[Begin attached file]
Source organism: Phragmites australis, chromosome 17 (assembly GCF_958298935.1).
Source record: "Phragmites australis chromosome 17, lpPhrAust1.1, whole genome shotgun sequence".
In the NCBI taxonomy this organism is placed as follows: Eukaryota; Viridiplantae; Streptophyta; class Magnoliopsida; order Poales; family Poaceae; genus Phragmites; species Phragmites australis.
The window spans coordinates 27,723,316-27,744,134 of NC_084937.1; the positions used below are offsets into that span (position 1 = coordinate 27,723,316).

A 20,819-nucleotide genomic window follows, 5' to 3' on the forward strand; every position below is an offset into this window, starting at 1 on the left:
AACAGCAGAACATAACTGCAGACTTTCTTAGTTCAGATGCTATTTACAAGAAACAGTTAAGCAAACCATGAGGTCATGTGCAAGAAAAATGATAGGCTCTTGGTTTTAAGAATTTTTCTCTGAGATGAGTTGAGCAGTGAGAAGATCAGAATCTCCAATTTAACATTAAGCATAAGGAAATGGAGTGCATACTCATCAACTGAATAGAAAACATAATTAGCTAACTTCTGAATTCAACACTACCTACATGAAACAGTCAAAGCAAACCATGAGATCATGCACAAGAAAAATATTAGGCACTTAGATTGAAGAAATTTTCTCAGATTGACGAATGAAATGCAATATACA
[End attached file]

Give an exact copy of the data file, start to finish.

Source organism: Phragmites australis, chromosome 17 (assembly GCF_958298935.1).
Source record: "Phragmites australis chromosome 17, lpPhrAust1.1, whole genome shotgun sequence".
In the NCBI taxonomy this organism is placed as follows: Eukaryota; Viridiplantae; Streptophyta; class Magnoliopsida; order Poales; family Poaceae; genus Phragmites; species Phragmites australis.
The window spans coordinates 27,723,316-27,744,134 of NC_084937.1; the positions used below are offsets into that span (position 1 = coordinate 27,723,316).

A 20,819-nucleotide genomic window follows, 5' to 3' on the forward strand; every position below is an offset into this window, starting at 1 on the left:
AACAGCAGAACATAACTGCAGACTTTCTTAGTTCAGATGCTATTTACAAGAAACAGTTAAGCAAACCATGAGGTCATGTGCAAGAAAAATGATAGGCTCTTGGTTTTAAGAATTTTTCTCTGAGATGAGTTGAGCAGTGAGAAGATCAGAATCTCCAATTTAACATTAAGCATAAGGAAATGGAGTGCATACTCATCAACTGAATAGAAAACATAATTAGCTAACTTCTGAATTCAACACTACCTACATGAAACAGTCAAAGCAAACCATGAGATCATGCACAAGAAAAATATTAGGCACTTAGATTGAAGAAATTTTCTCAGATTGACGAATGAAATGCAATATACA